Referring now to FIGS. 12( a) and 12(b), an exterior elevation view and a plan view, respectively, of example applications of insert section 32 are shown. In FIG. 12( a), a scale model 120 has three insert sections 32 being utilized in its construction. In FIG. 12( b), the one of the three insert sections is shown interconnected with the other system pieces.

Referring now to FIG. 4, the fourth class of pieces in the architectural design aid classification system, that is, the “connectors”, are shown. The “connectors” consist of connection pieces applied as intersections either horizontally or vertically where two or more walls, floors or roofs intersect at different or same angles (e.g., such as two upright walls joining at a 90-degree corner).

Preferably, the “connectors” pieces consist of the following:

PIECE DESCRIPTION ACTUAL DIMENSION SCALE DIMENSION CONNECTIONS
9′ Corner intersection for 2 .19″ (w) × 2.25″ (h) × .19″ (d) 9″ (w) × 9′ (h) × 9″ (d) Male & Female
Walls/Floor at 90° angle
3′ Corner intersection for 2 .19″ (w) × .75″ (h) × .19″ (d) 9″ (w) × 3′ (h) × 9″ (d) Male & Female
Walls/Floor at 90° angle
9′ T-Intersection for 3 .19″ (w) × 2.25″ (h) × .19″ (d) 9″ (w) × 9′ (h) × 9″ (d) Male & Female
Walls/Floor at 90° angles
3′ T-Intersection for 3 .19″ (w) × .75″ (h) × .19″ (d) 9″ (w) × 3′ (h) × 9″ (d) Male & Female
Walls/Floor at 90° angles
9′ Cross-Intersection for 4 .19″ (w) × 2.25″ (h) × .19″ (d) 9″ (w) × 9′ (h) × 9″ (d) Male & Female
Walls/Floors at 90° angles
3′ Cross-Intersection for 4 .19″ (w) × .75″ (h) × .19″ (d) 9″ (w) × 3′ (h) × 9″ (d) Male & Female
Walls/Floors at 90° angles
9′ Straight-intersection .19″ (w) × 2.25″ (h) × .19″ (d) 9″ (w) × 9′ (h) × 9″ (d) Male & Female
at 180° for 2
Walls/Floor/Roof
5′ Straight-intersection .19″ (w) × 1.25″ (h) × .19″ (d) 9″ (w) × 5′ (h) × 9″ (d) Male & Female
at 180° for 2
Walls/Floor/Roof
3′ Straight-intersection at .19″ (w) × .75″ (h) × .19″ (d) 9″ (w) × 3′ (h) × 9″ (d) Male & Female
180° for 2
Walls/Floor/Roof
9″ Corner intersection for .19″ (w) × .19″ (h) × .19″ (d) 9″ (w) × 9″ (h) × 9″ (d) Male only
2 floor joists at 90° angle
9′ Roof Ridge section .19″ (w) × 2.25″ (h) × .19″ (d) 9″ (w) × 9′ (h) × 9″ (d) Male & Female
for 4-pitch roof
5′ Roof Ridge section .19″ (w) × 1.25″ (h) × .19″ (d) 9″ (w) × 5′ (h) × 9″ (d) Male & Female
for 4-pitch roof
3′ Roof Ridge section .19″ (w) × .75″ (h) × .19″ (d) 9″ (w) × 3′ (h) × 9″ (d) Male & Female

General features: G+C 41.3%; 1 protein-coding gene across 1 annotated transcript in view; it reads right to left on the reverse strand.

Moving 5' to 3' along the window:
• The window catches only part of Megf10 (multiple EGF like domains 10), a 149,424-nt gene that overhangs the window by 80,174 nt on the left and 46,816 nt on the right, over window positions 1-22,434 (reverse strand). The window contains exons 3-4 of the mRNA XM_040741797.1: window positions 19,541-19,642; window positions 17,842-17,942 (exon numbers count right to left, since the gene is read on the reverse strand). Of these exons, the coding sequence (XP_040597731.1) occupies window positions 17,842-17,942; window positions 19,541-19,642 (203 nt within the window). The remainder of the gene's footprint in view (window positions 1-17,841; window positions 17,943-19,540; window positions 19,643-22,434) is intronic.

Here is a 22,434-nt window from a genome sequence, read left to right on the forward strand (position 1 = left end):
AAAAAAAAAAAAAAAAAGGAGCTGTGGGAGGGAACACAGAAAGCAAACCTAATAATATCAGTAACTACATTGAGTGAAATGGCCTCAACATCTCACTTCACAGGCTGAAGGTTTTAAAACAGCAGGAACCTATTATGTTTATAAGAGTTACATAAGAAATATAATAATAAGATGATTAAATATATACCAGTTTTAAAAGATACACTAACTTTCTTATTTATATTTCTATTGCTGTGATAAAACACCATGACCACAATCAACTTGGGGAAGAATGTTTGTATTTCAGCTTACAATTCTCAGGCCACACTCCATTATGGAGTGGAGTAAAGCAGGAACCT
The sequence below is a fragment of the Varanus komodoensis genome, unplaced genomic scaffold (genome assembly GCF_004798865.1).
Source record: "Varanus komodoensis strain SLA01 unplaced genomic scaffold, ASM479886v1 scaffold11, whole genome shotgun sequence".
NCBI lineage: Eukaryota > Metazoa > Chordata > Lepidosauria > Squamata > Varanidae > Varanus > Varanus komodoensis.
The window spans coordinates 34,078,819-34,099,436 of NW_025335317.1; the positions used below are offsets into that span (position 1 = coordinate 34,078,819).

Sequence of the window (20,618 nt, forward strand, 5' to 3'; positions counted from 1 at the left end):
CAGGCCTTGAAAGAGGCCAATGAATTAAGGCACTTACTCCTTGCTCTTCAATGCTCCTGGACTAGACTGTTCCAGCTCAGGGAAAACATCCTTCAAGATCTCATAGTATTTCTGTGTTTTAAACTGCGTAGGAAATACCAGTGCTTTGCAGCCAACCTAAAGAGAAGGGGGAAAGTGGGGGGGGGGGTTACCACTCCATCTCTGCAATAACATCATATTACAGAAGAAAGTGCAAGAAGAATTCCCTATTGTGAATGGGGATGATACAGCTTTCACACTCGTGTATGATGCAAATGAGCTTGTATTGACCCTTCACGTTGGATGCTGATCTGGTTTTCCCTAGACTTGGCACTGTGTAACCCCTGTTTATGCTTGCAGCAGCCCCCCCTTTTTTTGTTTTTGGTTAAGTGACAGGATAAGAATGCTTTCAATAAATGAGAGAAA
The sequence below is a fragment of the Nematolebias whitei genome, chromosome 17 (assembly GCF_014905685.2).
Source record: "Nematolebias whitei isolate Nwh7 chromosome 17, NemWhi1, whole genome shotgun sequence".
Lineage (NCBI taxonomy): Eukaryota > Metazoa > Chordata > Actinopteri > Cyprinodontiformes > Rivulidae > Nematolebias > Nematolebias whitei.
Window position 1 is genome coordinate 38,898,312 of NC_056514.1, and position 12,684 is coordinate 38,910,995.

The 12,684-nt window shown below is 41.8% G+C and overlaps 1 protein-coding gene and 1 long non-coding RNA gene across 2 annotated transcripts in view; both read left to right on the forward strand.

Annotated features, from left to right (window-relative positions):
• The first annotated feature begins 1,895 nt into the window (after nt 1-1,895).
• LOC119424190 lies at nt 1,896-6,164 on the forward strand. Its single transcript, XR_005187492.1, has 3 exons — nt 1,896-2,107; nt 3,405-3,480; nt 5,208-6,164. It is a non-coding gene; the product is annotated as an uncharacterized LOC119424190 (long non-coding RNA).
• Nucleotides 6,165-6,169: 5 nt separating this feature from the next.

for 4-pitch roof
8′ Tongue insert (for .25″ (w) × 2″ (h) × .063″ (d) 1′ (w) × 8′ (h) × 3″ (d) Male only
joining two adjacent
Female connectors)
2′ Tongue insert (for .25″ (w) × .5″ (h) × .063″ (d) 1′ (w) × 2′ (h) × 3″ (d) Male only
joining two adjacent
Female connectors)

With regard to actual physical construction, all parts in the building block system connect together with a male (tongue) and female (groove) connection between any two adjacent parts. The male connector on one part interlocks with the female connector on the adjacent part. The male connector is preferably ⅛″ wide, 1/16″ thick, and runs the length of the side of the part it is molded on, stopping ⅛″ from both ends. The female connector is preferably ⅛″ deep, 1/16″ wide, and runs the length of each connectable side of the part where there is no male connector. The “face area” dimensions of the parts refer to the flat surface area that is visible from the viewer's lines of site when the part is connected in place in its intended location, with all adjacent parts in place as well. This means that the face area dimensions do not include the male (tongue) connector that is not visible when inserted into the adjacent female (groove) connector.

Referring specifically to FIG. 4( a), a corner intersection 41, with two male connectors, for connecting two Walls/Floor/Roof panel sections (not shown) at a 90 degree angle is shown. Accordingly, in an upright vertical orientation the corner intersection 41 can be utilized to connect two Wall sections. Also accordingly, in a horizontal orientation the corner intersection 41 can be utilized to connect one Wall section and one Roof section, or alternatively also in horizontal orientation the corner intersection 41 can be utilized to connect one Wall section and one Floor section. While corner intersection 41 is shown with a male (tongue) connector along both sides and a small female (groove) connections at top and bottom, it is to be understood that such connectors may be alternated.

Referring now to FIGS. 13( a), 13(b) and 13(c), an example application, an exterior elevation view and a plan view, respectively, of example applications of corner intersection 41 are shown. In FIG. 13( a), corner intersection 41 has been inserted as a corner connector piece between two panel sections 10 by insertion of the male connectors into the female connectors. In FIG. 13( b), a scale model 130 has five corner intersections 41 being utilized in its construction. In FIG. 13( c), the four corner intersections are shown interconnected with the other system pieces.